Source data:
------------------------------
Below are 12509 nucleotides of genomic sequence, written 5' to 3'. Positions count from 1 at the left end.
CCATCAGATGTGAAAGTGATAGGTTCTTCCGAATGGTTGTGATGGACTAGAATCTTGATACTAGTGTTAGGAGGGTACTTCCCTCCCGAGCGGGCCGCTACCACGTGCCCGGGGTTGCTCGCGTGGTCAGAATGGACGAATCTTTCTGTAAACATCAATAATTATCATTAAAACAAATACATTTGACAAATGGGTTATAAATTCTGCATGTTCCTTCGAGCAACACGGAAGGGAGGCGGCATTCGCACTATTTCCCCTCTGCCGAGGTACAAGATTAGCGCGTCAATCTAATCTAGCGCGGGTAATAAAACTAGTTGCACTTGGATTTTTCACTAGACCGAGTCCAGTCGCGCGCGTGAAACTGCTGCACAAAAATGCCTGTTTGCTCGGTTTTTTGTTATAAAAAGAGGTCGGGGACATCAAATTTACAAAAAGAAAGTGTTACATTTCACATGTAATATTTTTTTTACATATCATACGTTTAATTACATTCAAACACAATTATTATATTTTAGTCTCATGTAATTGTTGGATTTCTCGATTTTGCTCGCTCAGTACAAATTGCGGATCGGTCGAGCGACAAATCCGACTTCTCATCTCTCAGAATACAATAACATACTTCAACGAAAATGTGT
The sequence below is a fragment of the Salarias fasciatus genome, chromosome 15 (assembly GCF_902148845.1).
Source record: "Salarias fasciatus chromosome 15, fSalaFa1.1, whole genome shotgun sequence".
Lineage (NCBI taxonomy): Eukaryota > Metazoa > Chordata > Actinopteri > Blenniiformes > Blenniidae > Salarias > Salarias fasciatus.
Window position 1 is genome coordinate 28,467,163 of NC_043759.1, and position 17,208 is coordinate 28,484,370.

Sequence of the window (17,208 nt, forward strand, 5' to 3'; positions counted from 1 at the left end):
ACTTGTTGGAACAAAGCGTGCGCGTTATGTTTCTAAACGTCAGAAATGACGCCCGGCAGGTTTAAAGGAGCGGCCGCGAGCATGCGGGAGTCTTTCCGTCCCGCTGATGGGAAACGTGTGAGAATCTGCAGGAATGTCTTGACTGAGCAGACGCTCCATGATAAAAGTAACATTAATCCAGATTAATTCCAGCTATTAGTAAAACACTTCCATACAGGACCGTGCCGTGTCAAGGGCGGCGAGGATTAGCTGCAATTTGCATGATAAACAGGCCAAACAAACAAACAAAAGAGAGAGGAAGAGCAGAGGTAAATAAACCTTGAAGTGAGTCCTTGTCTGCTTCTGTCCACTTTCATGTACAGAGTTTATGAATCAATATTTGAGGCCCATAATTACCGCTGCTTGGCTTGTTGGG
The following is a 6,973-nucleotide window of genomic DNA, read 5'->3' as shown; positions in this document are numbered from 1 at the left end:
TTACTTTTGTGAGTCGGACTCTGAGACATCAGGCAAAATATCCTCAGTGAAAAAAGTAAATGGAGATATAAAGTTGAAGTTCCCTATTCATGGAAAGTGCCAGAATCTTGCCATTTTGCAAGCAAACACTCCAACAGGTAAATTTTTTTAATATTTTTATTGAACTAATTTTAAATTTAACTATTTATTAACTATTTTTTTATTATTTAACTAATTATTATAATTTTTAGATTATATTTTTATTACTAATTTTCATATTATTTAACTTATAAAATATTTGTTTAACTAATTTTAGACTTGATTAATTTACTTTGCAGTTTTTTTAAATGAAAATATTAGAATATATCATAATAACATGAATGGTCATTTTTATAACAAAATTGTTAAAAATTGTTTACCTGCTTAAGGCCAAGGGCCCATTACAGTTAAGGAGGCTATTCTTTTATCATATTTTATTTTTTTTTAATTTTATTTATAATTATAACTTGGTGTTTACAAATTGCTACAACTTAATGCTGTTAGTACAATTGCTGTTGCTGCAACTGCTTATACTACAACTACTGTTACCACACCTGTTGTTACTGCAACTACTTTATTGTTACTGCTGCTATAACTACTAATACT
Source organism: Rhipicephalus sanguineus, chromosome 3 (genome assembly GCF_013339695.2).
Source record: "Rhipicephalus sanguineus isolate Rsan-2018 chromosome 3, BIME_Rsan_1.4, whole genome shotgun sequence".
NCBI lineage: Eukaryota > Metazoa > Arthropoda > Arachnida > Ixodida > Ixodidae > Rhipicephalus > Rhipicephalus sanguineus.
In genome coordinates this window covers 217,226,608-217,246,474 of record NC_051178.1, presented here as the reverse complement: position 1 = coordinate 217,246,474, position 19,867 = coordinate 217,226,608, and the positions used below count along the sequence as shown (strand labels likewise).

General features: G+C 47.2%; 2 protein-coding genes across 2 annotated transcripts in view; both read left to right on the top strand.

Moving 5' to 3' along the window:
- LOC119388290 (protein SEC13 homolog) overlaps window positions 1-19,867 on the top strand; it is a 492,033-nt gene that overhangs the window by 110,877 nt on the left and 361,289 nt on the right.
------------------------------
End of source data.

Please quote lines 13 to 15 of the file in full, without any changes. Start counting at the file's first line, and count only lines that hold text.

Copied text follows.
NCBI lineage: Eukaryota > Metazoa > Arthropoda > Arachnida > Ixodida > Ixodidae > Rhipicephalus > Rhipicephalus sanguineus.
In genome coordinates this window covers 217,226,608-217,246,474 of record NC_051178.1, presented here as the reverse complement: position 1 = coordinate 217,246,474, position 19,867 = coordinate 217,226,608, and the positions used below count along the sequence as shown (strand labels likewise).

General features: G+C 47.2%; 2 protein-coding genes across 2 annotated transcripts in view; both read left to right on the top strand.